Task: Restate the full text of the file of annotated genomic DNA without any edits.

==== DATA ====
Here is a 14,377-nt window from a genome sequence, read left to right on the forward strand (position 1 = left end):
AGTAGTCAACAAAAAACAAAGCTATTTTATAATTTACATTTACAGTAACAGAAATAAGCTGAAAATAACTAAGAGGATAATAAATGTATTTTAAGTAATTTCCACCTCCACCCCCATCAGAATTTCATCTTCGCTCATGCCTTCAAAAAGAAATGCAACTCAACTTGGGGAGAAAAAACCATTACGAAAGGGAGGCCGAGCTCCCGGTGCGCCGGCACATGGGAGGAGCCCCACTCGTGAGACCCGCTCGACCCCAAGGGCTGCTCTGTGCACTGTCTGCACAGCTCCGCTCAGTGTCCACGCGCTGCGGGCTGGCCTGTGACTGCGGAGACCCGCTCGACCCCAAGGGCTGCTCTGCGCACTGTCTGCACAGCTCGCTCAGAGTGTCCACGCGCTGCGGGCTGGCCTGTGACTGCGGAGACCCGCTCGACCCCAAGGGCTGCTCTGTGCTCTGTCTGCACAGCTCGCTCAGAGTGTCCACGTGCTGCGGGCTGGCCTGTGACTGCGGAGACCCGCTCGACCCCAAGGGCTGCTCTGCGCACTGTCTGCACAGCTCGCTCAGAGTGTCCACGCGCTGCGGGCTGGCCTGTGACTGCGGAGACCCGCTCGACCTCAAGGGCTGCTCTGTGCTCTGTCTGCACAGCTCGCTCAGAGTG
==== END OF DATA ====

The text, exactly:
Here is a 14,377-nt window from a genome sequence, read left to right on the forward strand (position 1 = left end):
AGTAGTCAACAAAAAACAAAGCTATTTTATAATTTACATTTACAGTAACAGAAATAAGCTGAAAATAACTAAGAGGATAATAAATGTATTTTAAGTAATTTCCACCTCCACCCCCATCAGAATTTCATCTTCGCTCATGCCTTCAAAAAGAAATGCAACTCAACTTGGGGAGAAAAAACCATTACGAAAGGGAGGCCGAGCTCCCGGTGCGCCGGCACATGGGAGGAGCCCCACTCGTGAGACCCGCTCGACCCCAAGGGCTGCTCTGTGCACTGTCTGCACAGCTCCGCTCAGTGTCCACGCGCTGCGGGCTGGCCTGTGACTGCGGAGACCCGCTCGACCCCAAGGGCTGCTCTGCGCACTGTCTGCACAGCTCGCTCAGAGTGTCCACGCGCTGCGGGCTGGCCTGTGACTGCGGAGACCCGCTCGACCCCAAGGGCTGCTCTGTGCTCTGTCTGCACAGCTCGCTCAGAGTGTCCACGTGCTGCGGGCTGGCCTGTGACTGCGGAGACCCGCTCGACCCCAAGGGCTGCTCTGCGCACTGTCTGCACAGCTCGCTCAGAGTGTCCACGCGCTGCGGGCTGGCCTGTGACTGCGGAGACCCGCTCGACCTCAAGGGCTGCTCTGTGCTCTGTCTGCACAGCTCGCTCAGAGTG